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How to Make the Perfect Soft Boiled Eggs

Updated on January 29, 2013

Cook Time

Prep time: 5 min
Cook time: 7 min
Ready in: 12 min
Yields: 2-4 eggs

When it comes to breakfast, there is nothing better than a perfectly soft boiled egg. The perfect soft boiled egg has a fully cooked white, but a runny and warm yoke making it perfect for a nice slice of toast. Served on top of a bed of organic greens such as arugula or spinach, it is heavenly and nutritious.

How does one achieve that delicate balance of cooked white and runny yoke? Here's how to make the perfect soft boiled egg.


  • 4 eggs
  • 3 qts water
  • 1 cup ice


  1. Add 1.5 quarts of water to a saucepan and bring to a boil.
  2. Add the eggs, ensuring that the eggs are fully submersed in the water, let boil for 5 minutes for a runny yolk (the egg in the front of the picture above) or 7 minutes for a gently set yoke (the egg in the back of the picture above).
  3. Meanwhile, in a bowl, add the ice to the remaining 1.5 quarts of water.
  4. After the eggs have boiled for 5 minutes, immediately place them in the iced water for 2 minutes. This stops the heat in the eggs from further cooking and is key for keeping a soft yoke.

To Serve

To serve, you have two options:

  1. Use a knife to take the cap off the tip of the egg and eat it straight from the shell. Slice your toast into strips for dipping into the yoke.
  2. Very carefully crack and peel like a hard boiled egg. If you use this method, I drop the egg onto my wood cutting board from only an inch or two letting gravity and the weight of the of egg make crack in the shell enough to peel....carefully.

To Get the Best Results: Use Pastured Eggs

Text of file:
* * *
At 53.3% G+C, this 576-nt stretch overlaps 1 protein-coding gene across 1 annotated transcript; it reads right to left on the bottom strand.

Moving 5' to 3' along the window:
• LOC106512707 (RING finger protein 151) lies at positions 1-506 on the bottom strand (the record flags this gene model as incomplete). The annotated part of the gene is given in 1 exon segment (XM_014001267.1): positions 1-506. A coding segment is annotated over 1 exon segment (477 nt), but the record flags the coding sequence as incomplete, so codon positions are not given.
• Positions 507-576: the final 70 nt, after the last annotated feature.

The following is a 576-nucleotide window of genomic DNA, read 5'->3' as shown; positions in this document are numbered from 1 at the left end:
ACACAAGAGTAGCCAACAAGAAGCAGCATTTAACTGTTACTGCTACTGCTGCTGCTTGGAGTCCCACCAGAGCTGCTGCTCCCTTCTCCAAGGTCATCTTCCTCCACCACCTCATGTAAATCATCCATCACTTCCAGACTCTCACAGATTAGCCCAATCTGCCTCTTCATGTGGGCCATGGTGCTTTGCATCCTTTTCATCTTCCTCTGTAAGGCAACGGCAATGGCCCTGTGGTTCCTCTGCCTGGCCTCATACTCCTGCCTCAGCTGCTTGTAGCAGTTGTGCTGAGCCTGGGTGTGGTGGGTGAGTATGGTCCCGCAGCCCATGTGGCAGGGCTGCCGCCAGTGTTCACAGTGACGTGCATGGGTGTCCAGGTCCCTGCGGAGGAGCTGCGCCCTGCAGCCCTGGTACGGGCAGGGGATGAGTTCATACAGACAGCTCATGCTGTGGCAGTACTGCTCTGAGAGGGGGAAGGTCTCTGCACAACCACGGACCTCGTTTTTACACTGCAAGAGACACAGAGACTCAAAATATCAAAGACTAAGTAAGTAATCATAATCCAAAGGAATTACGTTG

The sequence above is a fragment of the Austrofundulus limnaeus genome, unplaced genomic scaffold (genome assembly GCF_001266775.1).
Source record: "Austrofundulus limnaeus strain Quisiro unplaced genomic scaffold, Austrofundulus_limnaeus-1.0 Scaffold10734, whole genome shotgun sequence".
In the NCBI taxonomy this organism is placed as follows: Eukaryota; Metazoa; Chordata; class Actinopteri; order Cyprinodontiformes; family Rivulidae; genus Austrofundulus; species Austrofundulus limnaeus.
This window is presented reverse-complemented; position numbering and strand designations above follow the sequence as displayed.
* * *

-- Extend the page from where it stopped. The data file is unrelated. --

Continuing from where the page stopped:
Pastured eggs mean the hens were raised on open pastures where they can roam freely, graze on grass and grubs and earthworms. Hens are omnivorous, and when they are raised in large-scale egg farms, they are fed feed (even if that feed is organic). Only pasture raised hens get the ominvorous diet they would get in nature.

Aside from the humane treatment of the hens, the results are eggs that have firmer structure, darker, more flavorful yolks, and eggs that are high in Omega-3 fatty acids. The video below from vital Farms in Austin, TX explains more about pasture raised eggs.

Tried This Recipe? Rate it.

5 stars from 2 ratings of Perfect Soft-boiled Eggs


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    • Bill Yovino profile image

      Bill Yovino 3 years ago

      I used your hub today to make a soft boiled egg. Perfect. The only thing I would change is to add is about an ounce of vinegar. This way, if your egg cracks when you add it to the boiling water, the white won't seep out of the shell.

      I toasted a whole wheat English muffin, added a slice of smoked salmon, and topped it with a soft boiled egg (5 minutes). It was great! Thanks so much for this hub.

    • profile image

      kingscreek 3 years ago

      I just made these today and they turned out perfectly!!! The ice water is essential as the egg pulls in a bit from the shell which allows for easier peeling. Also Micki's peeling method is a great one - to just drop the egg onto a hard surface to crack. Do so gently and from a small distance, 1 to 2 inches. This method slightly shatters the surface of the egg which greatly improves peeling rather than the traumatic crack caused by an edge.

    • MickiS profile image

      MickiS 4 years ago from San Francisco

      Thanks, mio cid and moonlake, for the comments. Much appreciated.

    • moonlake profile image

      moonlake 4 years ago from America

      Enjoyed your hub. We love free range eggs and soft boiled eggs. Vote up and more. Just bought an egg cooker it doesn't work the egg gets to well done.

    • mio cid profile image

      mio cid 5 years ago from Uruguay

      love this hub,it reminds me when my daughter was small she gave us a lot of trouble to eat,thank god i discovered she loved soft boiled eggs.the way i made them was i boiled them for three minutes removed from water peeled top side enough to fit a teaspoon put a little salt and gave it to her to eat right inside the shell.

    • MickiS profile image

      MickiS 5 years ago from San Francisco

      Thanks for the comment, Bill. Hopefully this has inspired you to soft boil one or two for yourself? :-)

    • Bill Yovino profile image

      Bill Yovino 5 years ago

      Thanks for posting this. I haven't had a soft boiled egg in a long time. I loved them as a kid. Nice photo too.